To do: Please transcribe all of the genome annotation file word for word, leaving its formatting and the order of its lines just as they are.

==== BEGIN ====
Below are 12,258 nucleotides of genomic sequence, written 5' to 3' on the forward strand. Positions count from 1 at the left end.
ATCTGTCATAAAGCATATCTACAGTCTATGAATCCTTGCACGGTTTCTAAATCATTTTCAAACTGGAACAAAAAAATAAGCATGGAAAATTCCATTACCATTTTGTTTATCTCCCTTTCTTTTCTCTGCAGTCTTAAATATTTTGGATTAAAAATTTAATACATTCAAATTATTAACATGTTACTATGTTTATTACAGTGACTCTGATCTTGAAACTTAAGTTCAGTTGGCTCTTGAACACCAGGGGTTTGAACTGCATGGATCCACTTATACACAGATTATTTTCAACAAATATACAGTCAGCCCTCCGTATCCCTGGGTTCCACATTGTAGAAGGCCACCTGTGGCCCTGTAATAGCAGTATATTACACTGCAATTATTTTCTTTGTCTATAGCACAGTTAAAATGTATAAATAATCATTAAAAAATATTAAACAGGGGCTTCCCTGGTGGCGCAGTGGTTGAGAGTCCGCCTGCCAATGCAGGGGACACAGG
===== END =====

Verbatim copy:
Below are 12,258 nucleotides of genomic sequence, written 5' to 3' on the forward strand. Positions count from 1 at the left end.
ATCTGTCATAAAGCATATCTACAGTCTATGAATCCTTGCACGGTTTCTAAATCATTTTCAAACTGGAACAAAAAAATAAGCATGGAAAATTCCATTACCATTTTGTTTATCTCCCTTTCTTTTCTCTGCAGTCTTAAATATTTTGGATTAAAAATTTAATACATTCAAATTATTAACATGTTACTATGTTTATTACAGTGACTCTGATCTTGAAACTTAAGTTCAGTTGGCTCTTGAACACCAGGGGTTTGAACTGCATGGATCCACTTATACACAGATTATTTTCAACAAATATACAGTCAGCCCTCCGTATCCCTGGGTTCCACATTGTAGAAGGCCACCTGTGGCCCTGTAATAGCAGTATATTACACTGCAATTATTTTCTTTGTCTATAGCACAGTTAAAATGTATAAATAATCATTAAAAAATATTAAACAGGGGCTTCCCTGGTGGCGCAGTGGTTGAGAGTCCGCCTGCCAATGCAGGGGACACAGG